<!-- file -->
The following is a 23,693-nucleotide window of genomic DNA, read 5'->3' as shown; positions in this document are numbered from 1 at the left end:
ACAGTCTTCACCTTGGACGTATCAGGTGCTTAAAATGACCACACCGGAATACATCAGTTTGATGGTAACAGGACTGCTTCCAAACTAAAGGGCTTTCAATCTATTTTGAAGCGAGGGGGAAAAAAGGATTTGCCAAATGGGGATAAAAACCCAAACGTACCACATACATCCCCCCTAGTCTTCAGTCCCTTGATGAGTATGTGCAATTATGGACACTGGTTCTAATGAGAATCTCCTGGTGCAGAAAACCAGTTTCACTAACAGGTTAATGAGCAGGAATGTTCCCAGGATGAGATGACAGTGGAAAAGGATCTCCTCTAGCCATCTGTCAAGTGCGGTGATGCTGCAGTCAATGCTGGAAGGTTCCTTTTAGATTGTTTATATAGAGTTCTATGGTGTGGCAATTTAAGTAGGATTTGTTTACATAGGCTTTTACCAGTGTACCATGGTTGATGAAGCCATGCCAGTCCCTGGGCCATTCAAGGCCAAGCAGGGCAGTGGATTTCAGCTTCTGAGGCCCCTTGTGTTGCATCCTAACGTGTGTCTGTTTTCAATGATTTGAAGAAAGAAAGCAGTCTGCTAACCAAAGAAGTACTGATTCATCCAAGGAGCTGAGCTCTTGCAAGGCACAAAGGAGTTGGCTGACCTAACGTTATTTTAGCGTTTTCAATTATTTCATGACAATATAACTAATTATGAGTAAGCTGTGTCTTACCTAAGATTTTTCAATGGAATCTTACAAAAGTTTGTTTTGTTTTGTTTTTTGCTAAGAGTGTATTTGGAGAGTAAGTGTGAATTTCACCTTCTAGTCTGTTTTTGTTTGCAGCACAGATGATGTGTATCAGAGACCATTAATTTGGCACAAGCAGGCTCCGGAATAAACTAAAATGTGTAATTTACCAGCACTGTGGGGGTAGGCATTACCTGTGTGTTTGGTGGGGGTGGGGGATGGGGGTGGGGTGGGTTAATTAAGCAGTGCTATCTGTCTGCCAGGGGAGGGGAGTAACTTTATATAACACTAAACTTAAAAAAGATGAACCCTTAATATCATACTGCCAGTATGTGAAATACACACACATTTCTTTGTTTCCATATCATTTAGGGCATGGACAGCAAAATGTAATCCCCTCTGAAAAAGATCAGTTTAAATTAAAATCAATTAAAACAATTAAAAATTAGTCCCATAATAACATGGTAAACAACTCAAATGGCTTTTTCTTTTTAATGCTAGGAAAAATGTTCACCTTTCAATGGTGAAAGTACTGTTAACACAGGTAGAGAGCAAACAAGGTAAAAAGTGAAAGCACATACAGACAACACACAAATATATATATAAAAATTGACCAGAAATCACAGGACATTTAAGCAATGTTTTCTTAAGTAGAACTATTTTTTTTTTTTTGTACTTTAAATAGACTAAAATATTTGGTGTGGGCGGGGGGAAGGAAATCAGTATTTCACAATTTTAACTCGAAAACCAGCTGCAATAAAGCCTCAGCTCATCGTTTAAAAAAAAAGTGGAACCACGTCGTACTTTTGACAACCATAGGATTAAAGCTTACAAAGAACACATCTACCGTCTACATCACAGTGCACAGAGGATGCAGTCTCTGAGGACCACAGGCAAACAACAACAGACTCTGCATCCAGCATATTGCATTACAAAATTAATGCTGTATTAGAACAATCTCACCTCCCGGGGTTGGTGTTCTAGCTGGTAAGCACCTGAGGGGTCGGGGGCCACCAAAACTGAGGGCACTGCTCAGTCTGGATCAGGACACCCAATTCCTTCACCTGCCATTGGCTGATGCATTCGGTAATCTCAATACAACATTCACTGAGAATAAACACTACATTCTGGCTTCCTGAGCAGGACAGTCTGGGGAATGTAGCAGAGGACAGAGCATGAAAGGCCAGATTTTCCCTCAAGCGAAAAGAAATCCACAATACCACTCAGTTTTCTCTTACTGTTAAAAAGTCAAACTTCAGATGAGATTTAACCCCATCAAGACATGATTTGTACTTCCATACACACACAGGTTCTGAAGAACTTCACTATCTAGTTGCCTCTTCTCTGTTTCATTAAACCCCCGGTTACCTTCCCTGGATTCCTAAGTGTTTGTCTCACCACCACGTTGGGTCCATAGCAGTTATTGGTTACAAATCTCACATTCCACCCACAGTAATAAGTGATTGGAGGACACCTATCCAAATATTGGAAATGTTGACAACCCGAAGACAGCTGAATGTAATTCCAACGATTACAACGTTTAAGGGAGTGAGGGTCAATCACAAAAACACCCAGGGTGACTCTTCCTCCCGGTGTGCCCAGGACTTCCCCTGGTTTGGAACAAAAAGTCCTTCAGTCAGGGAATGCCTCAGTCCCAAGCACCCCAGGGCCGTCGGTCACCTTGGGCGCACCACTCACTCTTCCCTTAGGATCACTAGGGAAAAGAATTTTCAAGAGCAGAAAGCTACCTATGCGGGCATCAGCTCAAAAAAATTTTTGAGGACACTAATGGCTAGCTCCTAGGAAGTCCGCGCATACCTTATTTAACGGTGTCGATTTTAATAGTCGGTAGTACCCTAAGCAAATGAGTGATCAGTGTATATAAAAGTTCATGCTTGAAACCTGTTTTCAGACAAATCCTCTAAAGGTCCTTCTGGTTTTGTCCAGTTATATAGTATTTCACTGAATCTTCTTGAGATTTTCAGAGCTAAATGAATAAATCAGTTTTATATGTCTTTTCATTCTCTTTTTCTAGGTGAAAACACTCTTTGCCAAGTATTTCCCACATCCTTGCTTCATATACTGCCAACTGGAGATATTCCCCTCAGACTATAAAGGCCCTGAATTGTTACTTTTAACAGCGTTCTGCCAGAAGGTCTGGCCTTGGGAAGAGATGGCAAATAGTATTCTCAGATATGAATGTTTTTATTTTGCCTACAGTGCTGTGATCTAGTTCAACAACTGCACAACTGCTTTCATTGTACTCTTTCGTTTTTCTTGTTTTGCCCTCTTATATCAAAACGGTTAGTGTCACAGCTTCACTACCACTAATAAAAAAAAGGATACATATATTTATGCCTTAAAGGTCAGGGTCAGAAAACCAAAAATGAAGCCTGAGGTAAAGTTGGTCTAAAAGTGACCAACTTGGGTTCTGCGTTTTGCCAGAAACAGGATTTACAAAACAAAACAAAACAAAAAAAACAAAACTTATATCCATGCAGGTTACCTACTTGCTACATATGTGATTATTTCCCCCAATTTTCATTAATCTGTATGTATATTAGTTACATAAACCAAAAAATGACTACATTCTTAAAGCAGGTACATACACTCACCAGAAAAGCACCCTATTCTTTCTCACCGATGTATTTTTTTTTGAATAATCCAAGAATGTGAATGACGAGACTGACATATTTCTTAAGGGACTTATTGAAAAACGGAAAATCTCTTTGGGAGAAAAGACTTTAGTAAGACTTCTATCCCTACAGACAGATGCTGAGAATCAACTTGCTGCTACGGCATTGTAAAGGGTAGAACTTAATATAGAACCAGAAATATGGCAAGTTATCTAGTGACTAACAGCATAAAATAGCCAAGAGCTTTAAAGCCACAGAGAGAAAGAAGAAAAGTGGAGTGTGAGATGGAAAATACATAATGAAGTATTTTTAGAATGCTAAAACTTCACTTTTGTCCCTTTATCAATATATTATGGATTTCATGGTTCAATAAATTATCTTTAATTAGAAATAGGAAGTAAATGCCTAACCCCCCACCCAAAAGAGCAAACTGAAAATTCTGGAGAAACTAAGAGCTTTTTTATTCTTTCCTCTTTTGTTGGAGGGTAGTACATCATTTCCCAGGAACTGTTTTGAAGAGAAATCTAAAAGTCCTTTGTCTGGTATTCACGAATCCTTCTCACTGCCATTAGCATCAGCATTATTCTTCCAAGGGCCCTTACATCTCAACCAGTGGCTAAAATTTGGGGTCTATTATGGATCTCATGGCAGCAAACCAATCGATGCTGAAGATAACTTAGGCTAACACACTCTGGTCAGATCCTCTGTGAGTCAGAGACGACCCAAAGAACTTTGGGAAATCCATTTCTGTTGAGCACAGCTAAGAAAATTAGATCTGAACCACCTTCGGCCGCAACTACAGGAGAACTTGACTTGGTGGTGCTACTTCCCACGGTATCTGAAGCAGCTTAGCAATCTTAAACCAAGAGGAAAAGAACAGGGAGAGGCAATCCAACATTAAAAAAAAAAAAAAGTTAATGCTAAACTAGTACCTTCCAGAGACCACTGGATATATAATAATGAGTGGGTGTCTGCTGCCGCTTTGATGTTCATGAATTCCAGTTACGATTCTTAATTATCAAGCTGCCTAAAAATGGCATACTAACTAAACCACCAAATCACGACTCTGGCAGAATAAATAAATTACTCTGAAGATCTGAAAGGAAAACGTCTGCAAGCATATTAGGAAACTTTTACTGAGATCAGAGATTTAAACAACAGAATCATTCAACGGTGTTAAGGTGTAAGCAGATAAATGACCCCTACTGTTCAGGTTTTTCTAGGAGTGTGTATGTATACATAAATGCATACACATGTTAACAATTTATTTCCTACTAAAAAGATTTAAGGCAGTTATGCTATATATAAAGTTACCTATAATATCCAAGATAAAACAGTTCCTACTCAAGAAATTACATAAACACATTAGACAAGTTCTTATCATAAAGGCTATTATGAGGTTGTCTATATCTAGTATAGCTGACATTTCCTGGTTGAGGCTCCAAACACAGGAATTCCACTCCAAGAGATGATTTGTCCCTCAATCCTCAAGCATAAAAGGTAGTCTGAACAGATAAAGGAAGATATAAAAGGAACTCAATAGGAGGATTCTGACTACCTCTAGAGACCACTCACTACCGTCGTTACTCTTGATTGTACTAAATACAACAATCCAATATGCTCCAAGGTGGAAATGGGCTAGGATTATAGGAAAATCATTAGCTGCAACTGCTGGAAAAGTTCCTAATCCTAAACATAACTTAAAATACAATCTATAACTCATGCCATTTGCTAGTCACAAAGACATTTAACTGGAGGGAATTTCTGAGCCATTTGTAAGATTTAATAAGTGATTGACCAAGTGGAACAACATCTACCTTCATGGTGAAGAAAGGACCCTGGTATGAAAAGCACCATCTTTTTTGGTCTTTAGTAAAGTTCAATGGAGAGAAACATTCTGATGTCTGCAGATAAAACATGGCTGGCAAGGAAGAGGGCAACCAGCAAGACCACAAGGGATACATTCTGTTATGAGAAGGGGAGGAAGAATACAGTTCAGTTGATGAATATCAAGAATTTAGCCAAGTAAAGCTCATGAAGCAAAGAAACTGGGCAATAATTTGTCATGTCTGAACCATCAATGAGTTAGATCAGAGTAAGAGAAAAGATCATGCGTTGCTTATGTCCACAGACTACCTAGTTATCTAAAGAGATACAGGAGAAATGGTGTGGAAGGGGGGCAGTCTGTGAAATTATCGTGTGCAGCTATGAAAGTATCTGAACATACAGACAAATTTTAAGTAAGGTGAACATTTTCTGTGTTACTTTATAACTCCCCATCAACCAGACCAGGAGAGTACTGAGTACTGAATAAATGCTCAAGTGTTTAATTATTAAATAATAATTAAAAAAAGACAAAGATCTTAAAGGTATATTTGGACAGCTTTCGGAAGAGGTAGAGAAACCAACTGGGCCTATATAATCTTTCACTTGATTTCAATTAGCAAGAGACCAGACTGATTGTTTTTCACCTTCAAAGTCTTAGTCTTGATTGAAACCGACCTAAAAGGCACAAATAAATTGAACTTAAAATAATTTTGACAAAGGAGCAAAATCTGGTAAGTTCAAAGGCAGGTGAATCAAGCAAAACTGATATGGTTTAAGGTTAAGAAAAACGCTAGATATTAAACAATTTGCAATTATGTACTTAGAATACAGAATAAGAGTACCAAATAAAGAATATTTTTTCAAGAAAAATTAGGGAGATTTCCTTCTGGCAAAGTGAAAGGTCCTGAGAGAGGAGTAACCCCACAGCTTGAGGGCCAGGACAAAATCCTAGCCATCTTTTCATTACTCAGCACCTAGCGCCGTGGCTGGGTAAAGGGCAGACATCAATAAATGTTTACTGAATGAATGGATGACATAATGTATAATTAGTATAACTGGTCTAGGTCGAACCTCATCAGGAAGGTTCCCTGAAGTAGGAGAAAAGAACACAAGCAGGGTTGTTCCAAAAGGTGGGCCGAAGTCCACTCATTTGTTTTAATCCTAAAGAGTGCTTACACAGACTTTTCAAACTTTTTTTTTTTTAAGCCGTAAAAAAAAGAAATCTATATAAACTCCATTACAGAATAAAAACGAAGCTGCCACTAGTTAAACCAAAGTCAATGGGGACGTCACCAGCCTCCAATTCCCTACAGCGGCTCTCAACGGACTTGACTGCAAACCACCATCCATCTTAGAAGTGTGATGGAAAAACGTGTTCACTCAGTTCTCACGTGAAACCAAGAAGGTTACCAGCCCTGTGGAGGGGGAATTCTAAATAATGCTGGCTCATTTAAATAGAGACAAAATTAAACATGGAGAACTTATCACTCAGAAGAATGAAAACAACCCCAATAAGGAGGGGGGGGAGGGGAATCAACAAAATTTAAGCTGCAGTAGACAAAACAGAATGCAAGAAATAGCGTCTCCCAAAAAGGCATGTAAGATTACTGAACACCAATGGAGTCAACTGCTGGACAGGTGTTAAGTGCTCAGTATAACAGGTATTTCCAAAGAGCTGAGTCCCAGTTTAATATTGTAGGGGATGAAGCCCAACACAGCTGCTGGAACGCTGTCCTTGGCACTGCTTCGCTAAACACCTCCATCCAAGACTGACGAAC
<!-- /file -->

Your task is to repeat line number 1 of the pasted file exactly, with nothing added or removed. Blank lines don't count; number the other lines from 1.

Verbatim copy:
The following is a 23,693-nucleotide window of genomic DNA, read 5'->3' as shown; positions in this document are numbered from 1 at the left end: